The vet left me a message last night saying she'll call me today to discuss treatment, but gave me the impression that the presence of both types of crystals will make it difficult to treat, since one type requires the urine to become more akaline in order to prevent stones, and the other type requires the urine to become more acidic in order to prevent stones. Is this true?
Initial x-rays showed no stones. I'm wondering if a second set might be wise?
Zachary is still eating and drinking normally, does squeak occasionally when defecating (usually when I'm holding him, as if there is some discomfort in the way he sits in my lap), feces are back to normal, and is maintaining his weight at 2 lbs. 10 oz. -- there had been some initial weight loss, but it seems to have leveled off.
Any recommendations here?
- My home, ruled by pigs!
Yes, that is true so you need to be careful about the urine pH.
Is he crying when peeing? If so you may want to consider pain management. Not having a stone is good but I would imagine it's possible those crystals may contribute to forming one in the future.
Let's see how your vet plans to treat it. You don't know yet what the plan of action is.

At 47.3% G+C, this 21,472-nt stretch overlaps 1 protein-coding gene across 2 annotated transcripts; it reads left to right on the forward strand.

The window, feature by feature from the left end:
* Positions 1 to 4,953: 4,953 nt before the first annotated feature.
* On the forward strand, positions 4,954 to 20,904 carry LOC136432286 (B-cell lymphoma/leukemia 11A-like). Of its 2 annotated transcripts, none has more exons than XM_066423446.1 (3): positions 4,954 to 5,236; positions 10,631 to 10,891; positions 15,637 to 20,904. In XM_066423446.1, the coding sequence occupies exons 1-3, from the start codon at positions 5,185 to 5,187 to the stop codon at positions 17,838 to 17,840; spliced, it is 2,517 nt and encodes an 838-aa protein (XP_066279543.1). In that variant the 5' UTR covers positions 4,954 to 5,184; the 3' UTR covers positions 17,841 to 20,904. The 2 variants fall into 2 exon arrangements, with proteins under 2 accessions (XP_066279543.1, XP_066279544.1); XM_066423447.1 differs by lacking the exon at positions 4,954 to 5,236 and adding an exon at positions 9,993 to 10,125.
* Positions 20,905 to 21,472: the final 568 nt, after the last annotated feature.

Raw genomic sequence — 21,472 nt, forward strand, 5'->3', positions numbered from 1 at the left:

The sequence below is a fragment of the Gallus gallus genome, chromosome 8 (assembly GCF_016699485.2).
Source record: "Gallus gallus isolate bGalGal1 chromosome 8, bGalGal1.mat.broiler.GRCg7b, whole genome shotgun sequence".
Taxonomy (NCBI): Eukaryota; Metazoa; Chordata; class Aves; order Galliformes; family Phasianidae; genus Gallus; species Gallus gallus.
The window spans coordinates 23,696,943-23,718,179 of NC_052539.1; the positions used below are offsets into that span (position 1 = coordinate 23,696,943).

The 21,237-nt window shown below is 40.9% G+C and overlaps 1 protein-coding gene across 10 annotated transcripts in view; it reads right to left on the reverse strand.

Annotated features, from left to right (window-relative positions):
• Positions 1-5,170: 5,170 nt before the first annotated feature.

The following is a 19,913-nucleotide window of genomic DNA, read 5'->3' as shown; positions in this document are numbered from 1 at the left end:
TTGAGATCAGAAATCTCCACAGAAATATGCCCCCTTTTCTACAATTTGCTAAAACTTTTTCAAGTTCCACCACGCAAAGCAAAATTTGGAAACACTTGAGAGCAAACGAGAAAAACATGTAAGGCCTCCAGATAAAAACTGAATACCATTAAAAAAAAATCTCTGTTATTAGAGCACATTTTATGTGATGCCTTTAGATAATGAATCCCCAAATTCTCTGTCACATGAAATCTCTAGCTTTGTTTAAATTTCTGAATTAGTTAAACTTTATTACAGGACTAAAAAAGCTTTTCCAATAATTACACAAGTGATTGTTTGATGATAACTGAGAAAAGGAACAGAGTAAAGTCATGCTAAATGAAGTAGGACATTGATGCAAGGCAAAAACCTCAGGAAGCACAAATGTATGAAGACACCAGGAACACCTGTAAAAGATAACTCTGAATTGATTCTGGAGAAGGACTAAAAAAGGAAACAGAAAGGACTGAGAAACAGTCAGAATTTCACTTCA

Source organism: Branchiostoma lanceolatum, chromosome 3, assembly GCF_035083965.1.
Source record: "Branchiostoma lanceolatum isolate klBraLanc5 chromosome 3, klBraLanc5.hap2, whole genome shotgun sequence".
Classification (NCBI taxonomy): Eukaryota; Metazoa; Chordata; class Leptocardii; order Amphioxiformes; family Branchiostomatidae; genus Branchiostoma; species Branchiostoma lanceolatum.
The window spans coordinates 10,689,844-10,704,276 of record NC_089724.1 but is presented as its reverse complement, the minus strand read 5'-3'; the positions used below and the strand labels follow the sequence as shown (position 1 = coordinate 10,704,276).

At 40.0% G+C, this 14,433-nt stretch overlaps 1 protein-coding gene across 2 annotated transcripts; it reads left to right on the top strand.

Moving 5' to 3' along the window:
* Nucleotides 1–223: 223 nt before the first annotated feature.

Other suggestions--if he isn't too active, the sludge tends to settle in the bladder and this irritates the bladder, leading to more inflammation, more sludge, etc. It's a cycle. My vet suggested using a small vibrator daily to keep the sludge moving.
Pain management, as GP said.
One more element I've been discussing with my vet is daily full spectrum lighting as a means of helping to process the calcium?
I'm confused by what the vet said, about there being both struvite and calcium oxalates in Zachary's urine. From what I've read, it's not uncommon to find struvites in low levels. When I asked how much we were talking on both types of crystals, she said +1.
pH of the urine is 8. Is that considered within normal range? I know it's usually closer to 9.
The vet's recommendation is to do nothing at this point...monitor, and return in a month for another set of xrays and urinalysis. I'd like for her to do via cystocentisis (sp?), since we seem to have trouble getting a decent-sized sample, but she didn't seem too comfortable with that.
I wish I had a little more confidence in this new vet. The episode with the Metacam dosing has made me a little concerned about her expertise...
Crap. I hate it when a good exotics vet retires.
I was also reading that refrigeration and storage of urine samples *can* cause crystals to form. I'm wondering if that's the case here...that one type is present and causing the trouble, but the storage process involved in getting the sample sent out to the lab in Indianapolis might account for the other?
Zachary is squeaking again when defecating (but not when urinating), and it's getting more frequent so I put him back on the Metacam. Since the current vet is adopting a ho-hum "let's wait and see" approach, I'm opting for a second opinion from a vet down around Corydon who is supposedly good with rabbits.